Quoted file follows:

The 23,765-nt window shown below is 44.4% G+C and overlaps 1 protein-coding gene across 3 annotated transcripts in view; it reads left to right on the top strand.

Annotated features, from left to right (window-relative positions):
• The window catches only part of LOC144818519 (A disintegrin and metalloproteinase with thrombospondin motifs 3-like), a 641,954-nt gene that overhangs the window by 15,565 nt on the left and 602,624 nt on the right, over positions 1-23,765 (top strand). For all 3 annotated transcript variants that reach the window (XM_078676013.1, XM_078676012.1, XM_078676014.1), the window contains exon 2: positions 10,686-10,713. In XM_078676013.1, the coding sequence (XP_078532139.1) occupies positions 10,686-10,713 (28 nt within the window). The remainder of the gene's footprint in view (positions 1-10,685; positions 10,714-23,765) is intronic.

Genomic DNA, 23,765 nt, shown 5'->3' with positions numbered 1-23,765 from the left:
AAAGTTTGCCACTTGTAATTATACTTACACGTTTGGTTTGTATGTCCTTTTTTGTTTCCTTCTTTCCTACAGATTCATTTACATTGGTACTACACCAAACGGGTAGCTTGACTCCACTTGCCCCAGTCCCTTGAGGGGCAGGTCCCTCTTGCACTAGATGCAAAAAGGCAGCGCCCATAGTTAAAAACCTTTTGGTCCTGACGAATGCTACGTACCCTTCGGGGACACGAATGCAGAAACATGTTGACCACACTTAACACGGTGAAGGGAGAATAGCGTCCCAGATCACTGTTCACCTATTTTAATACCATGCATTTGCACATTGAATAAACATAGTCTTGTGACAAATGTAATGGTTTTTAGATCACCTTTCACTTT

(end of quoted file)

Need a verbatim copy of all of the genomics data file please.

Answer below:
The 23,765-nt window shown below is 44.4% G+C and overlaps 1 protein-coding gene across 3 annotated transcripts in view; it reads left to right on the top strand.

Annotated features, from left to right (window-relative positions):
• The window catches only part of LOC144818519 (A disintegrin and metalloproteinase with thrombospondin motifs 3-like), a 641,954-nt gene that overhangs the window by 15,565 nt on the left and 602,624 nt on the right, over positions 1-23,765 (top strand). For all 3 annotated transcript variants that reach the window (XM_078676013.1, XM_078676012.1, XM_078676014.1), the window contains exon 2: positions 10,686-10,713. In XM_078676013.1, the coding sequence (XP_078532139.1) occupies positions 10,686-10,713 (28 nt within the window). The remainder of the gene's footprint in view (positions 1-10,685; positions 10,714-23,765) is intronic.

Genomic DNA, 23,765 nt, shown 5'->3' with positions numbered 1-23,765 from the left:
AAAGTTTGCCACTTGTAATTATACTTACACGTTTGGTTTGTATGTCCTTTTTTGTTTCCTTCTTTCCTACAGATTCATTTACATTGGTACTACACCAAACGGGTAGCTTGACTCCACTTGCCCCAGTCCCTTGAGGGGCAGGTCCCTCTTGCACTAGATGCAAAAAGGCAGCGCCCATAGTTAAAAACCTTTTGGTCCTGACGAATGCTACGTACCCTTCGGGGACACGAATGCAGAAACATGTTGACCACACTTAACACGGTGAAGGGAGAATAGCGTCCCAGATCACTGTTCACCTATTTTAATACCATGCATTTGCACATTGAATAAACATAGTCTTGTGACAAATGTAATGGTTTTTAGATCACCTTTCACTTT